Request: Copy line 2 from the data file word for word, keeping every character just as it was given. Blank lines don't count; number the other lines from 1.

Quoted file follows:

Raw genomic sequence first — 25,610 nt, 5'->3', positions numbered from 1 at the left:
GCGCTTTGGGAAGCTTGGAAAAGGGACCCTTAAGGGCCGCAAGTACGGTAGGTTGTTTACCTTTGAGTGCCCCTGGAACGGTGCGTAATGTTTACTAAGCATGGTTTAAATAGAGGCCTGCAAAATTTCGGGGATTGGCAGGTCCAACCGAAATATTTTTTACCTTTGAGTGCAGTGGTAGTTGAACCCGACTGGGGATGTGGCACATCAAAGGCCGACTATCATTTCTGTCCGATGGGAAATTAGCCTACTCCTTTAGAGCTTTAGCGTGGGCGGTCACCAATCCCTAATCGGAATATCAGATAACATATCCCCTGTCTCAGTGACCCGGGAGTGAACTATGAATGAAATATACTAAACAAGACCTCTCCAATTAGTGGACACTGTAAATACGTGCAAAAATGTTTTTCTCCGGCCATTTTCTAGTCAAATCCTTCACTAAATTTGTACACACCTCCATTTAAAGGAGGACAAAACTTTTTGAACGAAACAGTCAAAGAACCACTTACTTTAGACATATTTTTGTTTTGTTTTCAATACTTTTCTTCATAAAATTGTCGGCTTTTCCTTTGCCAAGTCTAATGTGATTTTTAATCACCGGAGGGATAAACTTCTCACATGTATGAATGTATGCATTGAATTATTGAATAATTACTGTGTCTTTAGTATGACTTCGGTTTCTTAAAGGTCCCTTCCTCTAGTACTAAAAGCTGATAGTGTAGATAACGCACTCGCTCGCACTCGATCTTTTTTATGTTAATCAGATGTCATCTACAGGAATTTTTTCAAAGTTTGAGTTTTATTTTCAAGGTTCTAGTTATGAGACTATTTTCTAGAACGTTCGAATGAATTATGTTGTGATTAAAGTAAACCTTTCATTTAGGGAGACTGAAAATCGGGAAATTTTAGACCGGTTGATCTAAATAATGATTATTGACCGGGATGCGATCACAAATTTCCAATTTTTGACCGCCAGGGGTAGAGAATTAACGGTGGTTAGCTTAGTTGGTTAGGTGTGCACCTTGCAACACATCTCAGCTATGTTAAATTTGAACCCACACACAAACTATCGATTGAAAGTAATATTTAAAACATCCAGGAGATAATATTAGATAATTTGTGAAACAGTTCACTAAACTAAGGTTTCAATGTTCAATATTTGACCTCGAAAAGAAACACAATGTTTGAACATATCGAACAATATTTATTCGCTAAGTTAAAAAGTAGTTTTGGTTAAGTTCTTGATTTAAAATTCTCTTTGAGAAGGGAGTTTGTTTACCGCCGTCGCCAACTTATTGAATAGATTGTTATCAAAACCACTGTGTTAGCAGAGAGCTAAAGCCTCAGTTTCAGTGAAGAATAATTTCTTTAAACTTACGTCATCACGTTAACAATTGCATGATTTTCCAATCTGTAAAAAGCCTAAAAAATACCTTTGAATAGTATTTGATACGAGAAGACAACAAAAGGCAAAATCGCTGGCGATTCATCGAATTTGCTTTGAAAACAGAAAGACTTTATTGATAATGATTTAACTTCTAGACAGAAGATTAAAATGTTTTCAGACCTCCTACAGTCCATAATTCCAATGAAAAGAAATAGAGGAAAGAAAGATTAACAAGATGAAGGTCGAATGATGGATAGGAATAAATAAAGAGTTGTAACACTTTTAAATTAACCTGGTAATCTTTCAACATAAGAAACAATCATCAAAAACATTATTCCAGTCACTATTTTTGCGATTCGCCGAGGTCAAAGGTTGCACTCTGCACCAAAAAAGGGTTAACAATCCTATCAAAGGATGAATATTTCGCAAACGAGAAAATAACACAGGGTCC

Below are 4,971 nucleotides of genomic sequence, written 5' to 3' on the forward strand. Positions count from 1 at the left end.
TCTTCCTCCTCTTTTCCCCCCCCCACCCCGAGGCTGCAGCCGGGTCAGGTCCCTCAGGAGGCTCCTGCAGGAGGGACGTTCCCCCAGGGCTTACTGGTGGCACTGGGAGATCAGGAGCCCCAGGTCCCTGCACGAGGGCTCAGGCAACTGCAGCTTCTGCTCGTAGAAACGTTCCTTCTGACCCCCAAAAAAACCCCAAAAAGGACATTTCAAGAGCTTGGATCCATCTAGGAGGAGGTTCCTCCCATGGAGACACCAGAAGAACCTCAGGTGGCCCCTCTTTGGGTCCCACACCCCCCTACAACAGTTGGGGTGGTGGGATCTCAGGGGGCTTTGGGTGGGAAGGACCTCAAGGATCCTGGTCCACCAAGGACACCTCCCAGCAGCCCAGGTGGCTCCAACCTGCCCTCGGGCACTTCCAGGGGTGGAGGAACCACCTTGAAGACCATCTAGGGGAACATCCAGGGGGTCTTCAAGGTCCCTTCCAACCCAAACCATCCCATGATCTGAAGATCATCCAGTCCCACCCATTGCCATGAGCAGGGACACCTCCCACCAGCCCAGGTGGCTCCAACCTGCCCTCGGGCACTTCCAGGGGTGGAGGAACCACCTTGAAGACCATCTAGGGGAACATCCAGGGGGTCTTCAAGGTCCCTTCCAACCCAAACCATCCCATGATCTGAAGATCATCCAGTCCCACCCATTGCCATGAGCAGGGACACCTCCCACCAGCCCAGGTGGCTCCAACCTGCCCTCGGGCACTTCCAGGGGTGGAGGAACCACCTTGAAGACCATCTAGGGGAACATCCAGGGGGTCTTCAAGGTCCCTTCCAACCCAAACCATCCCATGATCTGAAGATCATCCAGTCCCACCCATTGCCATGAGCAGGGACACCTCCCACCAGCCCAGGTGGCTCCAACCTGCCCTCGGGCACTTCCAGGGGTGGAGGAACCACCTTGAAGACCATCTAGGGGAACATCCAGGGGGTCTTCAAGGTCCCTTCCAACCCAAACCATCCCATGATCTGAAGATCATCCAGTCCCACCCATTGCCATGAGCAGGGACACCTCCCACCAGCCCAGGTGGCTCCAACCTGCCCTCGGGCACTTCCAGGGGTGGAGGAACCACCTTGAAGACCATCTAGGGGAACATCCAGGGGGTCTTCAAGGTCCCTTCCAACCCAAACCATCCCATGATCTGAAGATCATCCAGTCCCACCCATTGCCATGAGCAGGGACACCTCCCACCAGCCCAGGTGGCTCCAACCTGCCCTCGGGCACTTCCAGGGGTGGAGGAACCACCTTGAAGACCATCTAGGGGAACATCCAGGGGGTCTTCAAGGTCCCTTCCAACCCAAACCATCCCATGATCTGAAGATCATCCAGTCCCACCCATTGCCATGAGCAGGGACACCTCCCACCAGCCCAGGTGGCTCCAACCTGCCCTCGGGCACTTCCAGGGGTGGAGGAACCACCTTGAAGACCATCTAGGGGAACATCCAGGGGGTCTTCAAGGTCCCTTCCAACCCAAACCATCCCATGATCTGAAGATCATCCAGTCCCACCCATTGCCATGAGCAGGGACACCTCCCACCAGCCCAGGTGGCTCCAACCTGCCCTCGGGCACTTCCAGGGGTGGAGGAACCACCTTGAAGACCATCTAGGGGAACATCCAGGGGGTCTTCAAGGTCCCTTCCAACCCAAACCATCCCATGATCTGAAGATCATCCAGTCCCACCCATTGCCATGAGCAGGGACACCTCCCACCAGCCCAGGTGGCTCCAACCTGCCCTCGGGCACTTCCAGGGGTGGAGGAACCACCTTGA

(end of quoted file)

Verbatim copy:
GCGCTTTGGGAAGCTTGGAAAAGGGACCCTTAAGGGCCGCAAGTACGGTAGGTTGTTTACCTTTGAGTGCCCCTGGAACGGTGCGTAATGTTTACTAAGCATGGTTTAAATAGAGGCCTGCAAAATTTCGGGGATTGGCAGGTCCAACCGAAATATTTTTTACCTTTGAGTGCAGTGGTAGTTGAACCCGACTGGGGATGTGGCACATCAAAGGCCGACTATCATTTCTGTCCGATGGGAAATTAGCCTACTCCTTTAGAGCTTTAGCGTGGGCGGTCACCAATCCCTAATCGGAATATCAGATAACATATCCCCTGTCTCAGTGACCCGGGAGTGAACTATGAATGAAATATACTAAACAAGACCTCTCCAATTAGTGGACACTGTAAATACGTGCAAAAATGTTTTTCTCCGGCCATTTTCTAGTCAAATCCTTCACTAAATTTGTACACACCTCCATTTAAAGGAGGACAAAACTTTTTGAACGAAACAGTCAAAGAACCACTTACTTTAGACATATTTTTGTTTTGTTTTCAATACTTTTCTTCATAAAATTGTCGGCTTTTCCTTTGCCAAGTCTAATGTGATTTTTAATCACCGGAGGGATAAACTTCTCACATGTATGAATGTATGCATTGAATTATTGAATAATTACTGTGTCTTTAGTATGACTTCGGTTTCTTAAAGGTCCCTTCCTCTAGTACTAAAAGCTGATAGTGTAGATAACGCACTCGCTCGCACTCGATCTTTTTTATGTTAATCAGATGTCATCTACAGGAATTTTTTCAAAGTTTGAGTTTTATTTTCAAGGTTCTAGTTATGAGACTATTTTCTAGAACGTTCGAATGAATTATGTTGTGATTAAAGTAAACCTTTCATTTAGGGAGACTGAAAATCGGGAAATTTTAGACCGGTTGATCTAAATAATGATTATTGACCGGGATGCGATCACAAATTTCCAATTTTTGACCGCCAGGGGTAGAGAATTAACGGTGGTTAGCTTAGTTGGTTAGGTGTGCACCTTGCAACACATCTCAGCTATGTTAAATTTGAACCCACACACAAACTATCGATTGAAAGTAATATTTAAAACATCCAGGAGATAATATTAGATAATTTGTGAAACAGTTCACTAAACTAAGGTTTCAATGTTCAATATTTGACCTCGAAAAGAAACACAATGTTTGAACATATCGAACAATATTTATTCGCTAAGTTAAAAAGTAGTTTTGGTTAAGTTCTTGATTTAAAATTCTCTTTGAGAAGGGAGTTTGTTTACCGCCGTCGCCAACTTATTGAATAGATTGTTATCAAAACCACTGTGTTAGCAGAGAGCTAAAGCCTCAGTTTCAGTGAAGAATAATTTCTTTAAACTTACGTCATCACGTTAACAATTGCATGATTTTCCAATCTGTAAAAAGCCTAAAAAATACCTTTGAATAGTATTTGATACGAGAAGACAACAAAAGGCAAAATCGCTGGCGATTCATCGAATTTGCTTTGAAAACAGAAAGACTTTATTGATAATGATTTAACTTCTAGACAGAAGATTAAAATGTTTTCAGACCTCCTACAGTCCATAATTCCAATGAAAAGAAATAGAGGAAAGAAAGATTAACAAGATGAAGGTCGAATGATGGATAGGAATAAATAAAGAGTTGTAACACTTTTAAATTAACCTGGTAATCTTTCAACATAAGAAACAATCATCAAAAACATTATTCCAGTCACTATTTTTGCGATTCGCCGAGGTCAAAGGTTGCACTCTGCACCAAAAAAGGGTTAACAATCCTATCAAAGGATGAATATTTCGCAAACGAGAAAATAACACAGGGTCC